For NET ZERO to become a reality, buildings must lead the way


Net-zero carbon emissions is all the rage these days and for good reason—human-generated CO2 emissions—whether you believe it or not—are destroying our environment. I’m a believer, but I have no interest in debating the problem; that’s already been covered extensively by people much more qualified than I. Rather, it’s the solution that’s got me a little puzzled, at least in the short term.


Ever since the Biden administration announced its very worthy and very aggressive goal of eliminating human-generated carbon emissions in the U.S. by 2050, it seems that just about every industry has jumped on the opportunity to let the world know how it’s going to help achieve this objective with the auto industry, and electric vehicles, leading the charge (pun absolutely intended). Makes sense, right? Replace carbon-emitting, fossil-fuel-powered gasoline engines with carbon-free, clean-energy electric vehicles. This is a big deal, considering that transportation is responsible for approximately 29% of all U.S. greenhouse gas emissions. But there’s a big problem, at least currently, with this rapid race to replace every power source associated with the burning of the fossil fuels with electricity—60% of today’s electricity generation comes from the burning of fossil fuels, including coal, natural gases, and petroleum.


So, let’s work the logic for a second—more electric vehicles and other electricity-powered fossil fuel alternatives will significantly drive up demand for electricity, which will, paradoxically, require the burning of higher levels of fossil fuels to meet that demand, negating the environmental benefits of electrification and, potentially, making the problem worse in the short term.


Oh yeah, there’s another potentially enormous problem related to a rapid escalation in electricity use—the ability of our aging and vulnerable national grid to handle even a minuscule increase in demand. But that’s another story for another time.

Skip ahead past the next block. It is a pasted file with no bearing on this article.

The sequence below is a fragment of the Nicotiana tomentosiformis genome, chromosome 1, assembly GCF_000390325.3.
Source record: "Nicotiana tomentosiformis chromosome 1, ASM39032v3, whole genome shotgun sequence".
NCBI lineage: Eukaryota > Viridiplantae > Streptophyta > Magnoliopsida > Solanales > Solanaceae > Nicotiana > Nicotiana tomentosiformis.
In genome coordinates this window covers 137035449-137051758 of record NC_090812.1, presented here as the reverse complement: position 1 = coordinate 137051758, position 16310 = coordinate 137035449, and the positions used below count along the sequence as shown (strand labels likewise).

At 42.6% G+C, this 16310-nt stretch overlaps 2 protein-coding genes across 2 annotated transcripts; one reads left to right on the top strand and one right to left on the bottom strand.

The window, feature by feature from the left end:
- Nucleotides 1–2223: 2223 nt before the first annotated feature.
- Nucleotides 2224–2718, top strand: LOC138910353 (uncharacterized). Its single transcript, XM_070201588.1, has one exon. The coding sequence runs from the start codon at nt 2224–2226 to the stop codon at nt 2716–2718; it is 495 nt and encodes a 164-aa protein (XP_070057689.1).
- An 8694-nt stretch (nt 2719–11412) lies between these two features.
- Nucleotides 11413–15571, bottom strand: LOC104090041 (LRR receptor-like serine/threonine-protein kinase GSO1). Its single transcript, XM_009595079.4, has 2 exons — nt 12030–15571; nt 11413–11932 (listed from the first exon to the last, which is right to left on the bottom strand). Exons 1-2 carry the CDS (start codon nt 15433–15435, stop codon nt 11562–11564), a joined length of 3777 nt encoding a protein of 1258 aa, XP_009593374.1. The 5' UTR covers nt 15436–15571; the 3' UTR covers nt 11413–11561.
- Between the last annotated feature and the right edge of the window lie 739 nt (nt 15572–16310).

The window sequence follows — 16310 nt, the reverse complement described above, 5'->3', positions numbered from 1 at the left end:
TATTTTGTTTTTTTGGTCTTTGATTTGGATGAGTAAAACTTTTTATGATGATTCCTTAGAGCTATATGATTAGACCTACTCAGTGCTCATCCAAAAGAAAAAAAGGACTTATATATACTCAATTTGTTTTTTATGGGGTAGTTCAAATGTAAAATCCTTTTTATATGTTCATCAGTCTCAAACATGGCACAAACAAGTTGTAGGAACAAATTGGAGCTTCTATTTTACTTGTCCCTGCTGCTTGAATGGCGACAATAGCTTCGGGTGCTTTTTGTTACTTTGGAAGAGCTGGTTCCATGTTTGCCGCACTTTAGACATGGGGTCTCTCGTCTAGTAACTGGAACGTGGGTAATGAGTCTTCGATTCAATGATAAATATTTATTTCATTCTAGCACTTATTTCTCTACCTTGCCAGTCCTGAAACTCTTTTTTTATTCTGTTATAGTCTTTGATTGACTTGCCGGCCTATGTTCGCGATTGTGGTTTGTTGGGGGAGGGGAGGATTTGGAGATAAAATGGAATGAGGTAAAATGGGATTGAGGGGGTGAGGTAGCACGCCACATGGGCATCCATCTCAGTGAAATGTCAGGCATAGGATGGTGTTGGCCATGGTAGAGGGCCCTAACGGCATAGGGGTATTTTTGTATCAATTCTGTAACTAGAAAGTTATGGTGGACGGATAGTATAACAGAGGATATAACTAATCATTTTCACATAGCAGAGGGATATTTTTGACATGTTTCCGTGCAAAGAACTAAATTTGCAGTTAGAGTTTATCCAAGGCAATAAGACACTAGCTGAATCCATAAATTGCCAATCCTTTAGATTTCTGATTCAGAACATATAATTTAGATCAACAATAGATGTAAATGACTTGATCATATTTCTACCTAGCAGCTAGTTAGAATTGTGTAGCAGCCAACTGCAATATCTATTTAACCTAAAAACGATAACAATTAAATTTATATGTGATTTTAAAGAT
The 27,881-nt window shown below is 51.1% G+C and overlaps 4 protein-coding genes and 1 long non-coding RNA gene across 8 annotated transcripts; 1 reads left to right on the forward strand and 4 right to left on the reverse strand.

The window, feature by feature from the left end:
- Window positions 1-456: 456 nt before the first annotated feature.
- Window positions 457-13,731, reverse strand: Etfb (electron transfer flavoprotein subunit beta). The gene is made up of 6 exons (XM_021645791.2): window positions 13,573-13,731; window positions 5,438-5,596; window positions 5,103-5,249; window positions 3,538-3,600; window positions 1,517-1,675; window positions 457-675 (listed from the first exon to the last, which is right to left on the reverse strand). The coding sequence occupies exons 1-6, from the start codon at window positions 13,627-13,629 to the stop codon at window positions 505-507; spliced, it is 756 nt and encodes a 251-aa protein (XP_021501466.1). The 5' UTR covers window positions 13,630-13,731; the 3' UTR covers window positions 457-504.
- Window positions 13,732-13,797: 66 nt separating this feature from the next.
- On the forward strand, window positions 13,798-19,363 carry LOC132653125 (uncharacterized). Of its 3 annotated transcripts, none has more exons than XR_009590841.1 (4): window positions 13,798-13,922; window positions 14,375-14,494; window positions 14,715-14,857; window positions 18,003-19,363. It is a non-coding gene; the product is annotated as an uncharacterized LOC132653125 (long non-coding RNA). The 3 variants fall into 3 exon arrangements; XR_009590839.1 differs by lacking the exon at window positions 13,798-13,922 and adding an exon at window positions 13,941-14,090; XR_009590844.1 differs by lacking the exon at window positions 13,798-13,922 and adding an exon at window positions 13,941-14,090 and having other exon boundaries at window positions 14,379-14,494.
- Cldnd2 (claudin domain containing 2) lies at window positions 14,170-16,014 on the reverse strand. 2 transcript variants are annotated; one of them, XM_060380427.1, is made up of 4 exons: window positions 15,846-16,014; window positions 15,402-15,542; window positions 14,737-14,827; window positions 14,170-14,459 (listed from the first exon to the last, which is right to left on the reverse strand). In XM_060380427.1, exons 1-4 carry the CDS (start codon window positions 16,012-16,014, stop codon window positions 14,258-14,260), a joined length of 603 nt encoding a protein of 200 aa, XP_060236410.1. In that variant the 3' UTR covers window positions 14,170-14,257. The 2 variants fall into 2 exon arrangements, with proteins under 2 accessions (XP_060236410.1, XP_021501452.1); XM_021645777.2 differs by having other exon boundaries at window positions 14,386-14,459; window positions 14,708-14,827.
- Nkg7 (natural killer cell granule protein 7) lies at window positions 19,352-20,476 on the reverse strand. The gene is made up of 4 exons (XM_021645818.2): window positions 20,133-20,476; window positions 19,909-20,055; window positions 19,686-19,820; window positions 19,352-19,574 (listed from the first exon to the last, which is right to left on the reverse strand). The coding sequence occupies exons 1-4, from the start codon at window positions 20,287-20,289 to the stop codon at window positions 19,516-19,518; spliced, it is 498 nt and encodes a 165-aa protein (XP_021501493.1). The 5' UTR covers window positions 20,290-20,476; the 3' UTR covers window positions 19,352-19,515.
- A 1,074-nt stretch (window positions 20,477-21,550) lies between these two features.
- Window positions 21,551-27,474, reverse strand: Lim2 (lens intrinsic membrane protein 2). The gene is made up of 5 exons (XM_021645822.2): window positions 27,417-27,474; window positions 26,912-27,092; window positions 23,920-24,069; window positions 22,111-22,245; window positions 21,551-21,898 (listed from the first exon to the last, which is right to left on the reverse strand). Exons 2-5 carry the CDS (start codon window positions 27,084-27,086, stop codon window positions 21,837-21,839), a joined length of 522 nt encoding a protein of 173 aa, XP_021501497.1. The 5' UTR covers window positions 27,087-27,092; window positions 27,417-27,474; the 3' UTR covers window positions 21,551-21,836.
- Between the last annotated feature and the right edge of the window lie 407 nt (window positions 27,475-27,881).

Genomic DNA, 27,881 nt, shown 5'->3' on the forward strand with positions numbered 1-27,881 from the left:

Look, there’s no arguing that for the U.S. to be carbon-emissions free (from human activities) by 2050 or by whenever, new sources of “clean” energy, such as solar, wind, bioenergy, geothermal, hydropower, and others, will have to completely replace the burning of fossil fuels to produce electricity. But we’re not there today, not even close, and it’s hard to imagine when we’ll have the massive infrastructure in place needed to replace the 60% of electricity currently generated via fossil fuels. With that sobering reality in mind, what can we do right now that will make a meaningful difference and set us on a path to a carbon-emissions-free future? Well, one thing we absolutely cannot do is wait for this “clean energy” infrastructure to be fully implemented before getting started. We simply cannot afford to push this problem down the road any longer. But what we can do and need to do right now is become better and more efficient at using energy. And here’s the thing; it must start with us, the building industry, because, frankly, we are the worst offenders. Don’t believe me? Consider these facts:

  • Buildings are responsible for half of all CO2 emissions, accounting for approximately 81.3% of all U.S. greenhouse gas emissions from human activities[1].

  • Companies waste 30% of all the electricity they consume at a cost of $100 billion annually in economic activity2.

  • U.S. based buildings are the primary culprit, consuming 75% of total electricity produced globally[2].

Facts are facts—buildings use a lot of energy, particularly electricity, and waste a significant portion of it, leading to some serious environmental and economic consequences. Think about it—what would the environmental and economic impacts be if, say, buildings only wasted 20% of the electricity they consumed? How about 10%? 0%? The building industry, like no other industry on this planet, is in the best position to help save this planet both today and into the future. One thing is for certain, if we truly hope to eliminate carbon emissions from human activities at any point in our future, buildings must and should lead the way. There’s just no other way to get there.

[1] https://www.epa.gov/ghgemissions/overview-greenhouse-gases [2] (https://hbr.org/2016/03/companies-that-dont-manage-utilities-strategically-are-throwing-money-away)